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Submission + - First Internet Election Takes Place in Hawaii

Hugh Pickens writes: "The Washington Post reports that voting has ended in what is being touted as the nation's first all-digital election and city officials say it has been a success after some 7.300 voters in Honolulu's neighborhood council election were able to pick winners entirely online or via telephone. Although only 6.3 percent of eligible voters cast ballots, city officials say the experiment appears to have generated few problems and it even saved the financially strapped city around $100,000. "It is kind of the wave of the future," said Bryan Mick, a community relations specialist with the city Neighborhood Commission, "so we're kind of glad in a way that we got to be the ones who initiated it." Before the first day of balloting, voters living in 22 neighborhood board districts with contested races received a passcode that, along with the last four digits of their Social Security number, gave them access to an election Web site created by Everyone Counts. Voting also was conducted by phone, with results electronically fed into the same computer system that collected the Web votes. Lori Steele, head of Everyone Counts, the San Diego-based firm chosen by the commission to run the election, said the computer codes in her firm's system are available for auditing, and that each completed ballot is heavily encrypted and more secure than that used in Internet banking. Web voting, which produces no paper record, cannot be used in city council or state elections because state law bars voting systems that do not include a vote verification process. "The technology side, it works," said Joan Manke, executive secretary of the commission. "So my sense is because it's a change, it's something totally new, it takes time. I think, for people to buy into it, to want to actually try it.""

Submission + - Top 5 Ways to Hack into Your Web Application (

An anonymous reader writes: Are you familiar with white hat hacking? If you aren't, you should be. White hat hacking is a planned attack that checks your systems for vulnerabilities. After the hacker successfully (and harmlessly) compromises your environment, they tell you what to do to fix it. Even though most security loopholes are well-documented, I'm surprised how many open exploits are in applications that we security scan here at INetU. So stand by for a little White Hat Hacking 101, where I'll teach you how to hack into your own site.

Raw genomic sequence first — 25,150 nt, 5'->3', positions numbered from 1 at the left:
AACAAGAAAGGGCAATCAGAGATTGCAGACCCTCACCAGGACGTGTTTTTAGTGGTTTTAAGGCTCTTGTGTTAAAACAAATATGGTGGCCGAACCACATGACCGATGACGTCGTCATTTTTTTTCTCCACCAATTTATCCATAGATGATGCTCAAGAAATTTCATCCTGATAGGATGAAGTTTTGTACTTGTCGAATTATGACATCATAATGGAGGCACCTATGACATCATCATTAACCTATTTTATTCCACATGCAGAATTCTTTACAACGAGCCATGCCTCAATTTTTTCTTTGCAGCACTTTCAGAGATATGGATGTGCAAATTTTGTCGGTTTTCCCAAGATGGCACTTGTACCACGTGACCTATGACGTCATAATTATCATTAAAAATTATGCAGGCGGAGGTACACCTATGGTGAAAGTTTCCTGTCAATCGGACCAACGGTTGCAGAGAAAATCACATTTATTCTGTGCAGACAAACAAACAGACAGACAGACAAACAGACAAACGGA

The Courts

Submission + - Supreme Court Nominee Sotomayor's Cyberlaw Record

Hugh Pickens writes: "Thomas O'Toole writes that President Obama's choice for Associate Supreme Court Justice, Sonia Sotomayor, authored several cyberlaw opinions regarding online contracting law, domain names, and computer privacy while on the Second Circuit. Judge Sotomayor wrote the court's 2002 opinion in Specht v. Netscape Communications Corp., an important online contracting case. In Specht, the Second Circuit declined to enforce contract terms that were available behind a hyperlink that could only be seen by scrolling down on a Web page (pdf). "We are not persuaded that a reasonably prudent offeree in these circumstances would have known of the existence of license terms," wrote Sotomayor. Judge Sotomayor wrote an opinion in a domain name case, Storey v. Cello Holdings LLC in 2003 that held that an adverse outcome in an administrative proceeding under the Uniform Domain Name Dispute Resolution Policy did not preclude a later-initiated federal suit (pdf) brought under the Anticybersquatting Consumer Protection Act (ACPA). In Leventhal v. Knapek, a privacy case, Judge Sotomayor wrote for the Second Circuit that New York state agency officials and investigators did not violate a state employee's Fourth Amendment rights when they searched the contents of his office computer for evidence of unauthorized use of state equipment. While none of these cases may mean much as far as what Judge Sotomayor will do as an Associate Supreme Court Justice "if confirmed, she will be the first justice who has written cyberlaw-related opinions before joining the court," writes O'Toole."